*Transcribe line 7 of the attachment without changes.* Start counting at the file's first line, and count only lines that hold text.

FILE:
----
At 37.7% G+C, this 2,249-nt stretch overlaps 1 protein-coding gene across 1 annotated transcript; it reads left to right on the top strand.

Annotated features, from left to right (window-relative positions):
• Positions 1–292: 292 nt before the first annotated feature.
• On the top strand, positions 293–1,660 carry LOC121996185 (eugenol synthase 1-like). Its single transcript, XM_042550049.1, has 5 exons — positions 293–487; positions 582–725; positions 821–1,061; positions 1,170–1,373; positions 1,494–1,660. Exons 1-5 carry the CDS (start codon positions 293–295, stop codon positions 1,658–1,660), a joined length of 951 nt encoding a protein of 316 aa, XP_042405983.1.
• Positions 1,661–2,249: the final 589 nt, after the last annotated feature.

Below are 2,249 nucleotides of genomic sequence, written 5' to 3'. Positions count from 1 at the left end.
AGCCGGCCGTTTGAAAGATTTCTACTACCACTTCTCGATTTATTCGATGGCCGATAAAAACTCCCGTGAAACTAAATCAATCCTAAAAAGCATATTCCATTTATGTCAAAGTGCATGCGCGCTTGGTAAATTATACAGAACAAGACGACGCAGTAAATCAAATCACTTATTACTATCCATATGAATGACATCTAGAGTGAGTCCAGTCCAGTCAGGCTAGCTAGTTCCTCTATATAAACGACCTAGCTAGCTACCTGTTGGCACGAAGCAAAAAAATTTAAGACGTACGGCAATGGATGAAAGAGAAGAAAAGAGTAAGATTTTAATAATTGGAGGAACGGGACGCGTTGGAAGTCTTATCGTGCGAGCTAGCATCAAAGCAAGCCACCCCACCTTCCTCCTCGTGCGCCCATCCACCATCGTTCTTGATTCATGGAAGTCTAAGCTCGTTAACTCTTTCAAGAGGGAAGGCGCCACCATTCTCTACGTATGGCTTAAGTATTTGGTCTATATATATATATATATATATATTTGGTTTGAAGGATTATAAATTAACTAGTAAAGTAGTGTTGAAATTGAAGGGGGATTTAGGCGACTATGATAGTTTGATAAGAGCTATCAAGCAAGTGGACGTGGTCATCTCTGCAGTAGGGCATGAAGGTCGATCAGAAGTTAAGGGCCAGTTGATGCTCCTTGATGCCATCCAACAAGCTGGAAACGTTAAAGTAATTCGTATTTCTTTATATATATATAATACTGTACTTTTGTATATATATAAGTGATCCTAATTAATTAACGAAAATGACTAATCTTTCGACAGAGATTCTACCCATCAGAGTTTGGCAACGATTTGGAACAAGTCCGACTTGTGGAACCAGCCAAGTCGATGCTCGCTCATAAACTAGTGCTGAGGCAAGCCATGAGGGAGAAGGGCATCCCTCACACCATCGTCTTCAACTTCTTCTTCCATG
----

AGCCGGCCGTTTGAAAGATTTCTACTACCACTTCTCGATTTATTCGATGGCCGATAAAAACTCCCGTGAAACTAAATCAATCCTAAAAAGCATATTCCATTTATGTCAAAGTGCATGCGCGCTTGGTAAATTATACAGAACAAGACGACGCAGTAAATCAAATCACTTATTACTATCCATATGAATGACATCTAGAGTGAGTCCAGTCCAGTCAGGCTAGCTAGTTCCTCTATATAAACGACCTAGCTAGCTACCTGTTGGCACGAAGCAAAAAAATTTAAGACGTACGGCAATGGATGAAAGAGAAGAAAAGAGTAAGATTTTAATAATTGGAGGAACGGGACGCGTTGGAAGTCTTATCGTGCGAGCTAGCATCAAAGCAAGCCACCCCACCTTCCTCCTCGTGCGCCCATCCACCATCGTTCTTGATTCATGGAAGTCTAAGCTCGTTAACTCTTTCAAGAGGGAAGGCGCCACCATTCTCTACGTATGGCTTAAGTATTTGGTCTATATATATATATATATATATATTTGGTTTGAAGGATTATAAATTAACTAGTAAAGTAGTGTTGAAATTGAAGGGGGATTTAGGCGACTATGATAGTTTGATAAGAGCTATCAAGCAAGTGGACGTGGTCATCTCTGCAGTAGGGCATGAAGGTCGATCAGAAGTTAAGGGCCAGTTGATGCTCCTTGATGCCATCCAACAAGCTGGAAACGTTAAAGTAATTCGTATTTCTTTATATATATATAATACTGTACTTTTGTATATATATAAGTGATCCTAATTAATTAACGAAAATGACTAATCTTTCGACAGAGATTCTACCCATCAGAGTTTGGCAACGATTTGGAACAAGTCCGACTTGTGGAACCAGCCAAGTCGATGCTCGCTCATAAACTAGTGCTGAGGCAAGCCATGAGGGAGAAGGGCATCCCTCACACCATCGTCTTCAACTTCTTCTTCCATG